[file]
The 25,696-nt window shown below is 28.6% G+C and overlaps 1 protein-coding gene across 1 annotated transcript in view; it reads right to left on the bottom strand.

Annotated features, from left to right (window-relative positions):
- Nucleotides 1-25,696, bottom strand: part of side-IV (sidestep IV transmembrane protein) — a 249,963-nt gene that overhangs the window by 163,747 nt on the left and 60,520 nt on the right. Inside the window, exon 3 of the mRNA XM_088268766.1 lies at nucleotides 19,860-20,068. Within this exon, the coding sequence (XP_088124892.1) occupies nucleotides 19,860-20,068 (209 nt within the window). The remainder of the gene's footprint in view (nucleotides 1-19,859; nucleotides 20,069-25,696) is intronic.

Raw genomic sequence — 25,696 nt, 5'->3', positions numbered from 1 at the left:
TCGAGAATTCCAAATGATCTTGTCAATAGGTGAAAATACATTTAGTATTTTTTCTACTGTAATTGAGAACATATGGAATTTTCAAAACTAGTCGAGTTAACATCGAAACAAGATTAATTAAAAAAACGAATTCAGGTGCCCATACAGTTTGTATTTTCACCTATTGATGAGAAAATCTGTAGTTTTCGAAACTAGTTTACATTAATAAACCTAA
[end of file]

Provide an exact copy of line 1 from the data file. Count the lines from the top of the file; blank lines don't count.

The 25,696-nt window shown below is 28.6% G+C and overlaps 1 protein-coding gene across 1 annotated transcript in view; it reads right to left on the bottom strand.